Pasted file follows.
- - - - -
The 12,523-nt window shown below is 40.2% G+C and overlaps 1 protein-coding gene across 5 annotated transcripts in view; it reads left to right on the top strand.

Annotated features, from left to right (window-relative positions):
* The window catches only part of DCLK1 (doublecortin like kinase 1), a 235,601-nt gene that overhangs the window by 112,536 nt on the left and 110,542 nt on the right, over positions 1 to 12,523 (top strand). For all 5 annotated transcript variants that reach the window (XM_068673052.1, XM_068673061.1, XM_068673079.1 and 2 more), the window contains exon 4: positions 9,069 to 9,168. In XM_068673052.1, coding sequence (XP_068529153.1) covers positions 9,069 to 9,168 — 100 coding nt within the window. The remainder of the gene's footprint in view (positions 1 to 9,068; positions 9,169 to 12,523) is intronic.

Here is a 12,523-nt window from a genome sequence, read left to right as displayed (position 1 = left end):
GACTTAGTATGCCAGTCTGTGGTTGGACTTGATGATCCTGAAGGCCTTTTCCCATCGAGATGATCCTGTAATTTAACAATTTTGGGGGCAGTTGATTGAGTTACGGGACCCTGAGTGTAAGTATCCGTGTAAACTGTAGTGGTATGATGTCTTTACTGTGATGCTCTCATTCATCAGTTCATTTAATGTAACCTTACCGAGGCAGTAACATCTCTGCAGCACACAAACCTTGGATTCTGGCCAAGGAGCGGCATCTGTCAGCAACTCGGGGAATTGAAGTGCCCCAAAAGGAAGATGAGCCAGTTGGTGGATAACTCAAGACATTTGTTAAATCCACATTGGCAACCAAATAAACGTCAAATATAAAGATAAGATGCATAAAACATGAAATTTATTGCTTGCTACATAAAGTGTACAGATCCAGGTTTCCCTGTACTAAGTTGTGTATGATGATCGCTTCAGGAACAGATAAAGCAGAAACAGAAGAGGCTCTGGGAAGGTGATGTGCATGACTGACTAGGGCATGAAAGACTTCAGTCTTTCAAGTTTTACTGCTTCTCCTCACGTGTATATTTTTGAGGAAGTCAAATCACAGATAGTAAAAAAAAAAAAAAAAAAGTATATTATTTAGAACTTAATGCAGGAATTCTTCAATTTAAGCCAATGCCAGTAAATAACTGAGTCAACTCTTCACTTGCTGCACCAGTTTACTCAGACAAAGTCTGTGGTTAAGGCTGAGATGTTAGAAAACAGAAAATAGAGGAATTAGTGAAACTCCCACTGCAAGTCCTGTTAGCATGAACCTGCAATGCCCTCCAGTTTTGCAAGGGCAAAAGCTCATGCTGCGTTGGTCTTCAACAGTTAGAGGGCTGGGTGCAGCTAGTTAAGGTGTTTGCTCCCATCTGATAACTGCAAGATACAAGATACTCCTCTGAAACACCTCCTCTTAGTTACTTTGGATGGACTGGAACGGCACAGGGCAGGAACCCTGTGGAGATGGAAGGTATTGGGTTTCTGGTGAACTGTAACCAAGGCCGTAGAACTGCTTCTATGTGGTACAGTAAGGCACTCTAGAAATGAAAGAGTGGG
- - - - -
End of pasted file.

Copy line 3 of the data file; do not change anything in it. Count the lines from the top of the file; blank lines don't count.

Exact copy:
* The window catches only part of DCLK1 (doublecortin like kinase 1), a 235,601-nt gene that overhangs the window by 112,536 nt on the left and 110,542 nt on the right, over positions 1 to 12,523 (top strand). For all 5 annotated transcript variants that reach the window (XM_068673052.1, XM_068673061.1, XM_068673079.1 and 2 more), the window contains exon 4: positions 9,069 to 9,168. In XM_068673052.1, coding sequence (XP_068529153.1) covers positions 9,069 to 9,168 — 100 coding nt within the window. The remainder of the gene's footprint in view (positions 1 to 9,068; positions 9,169 to 12,523) is intronic.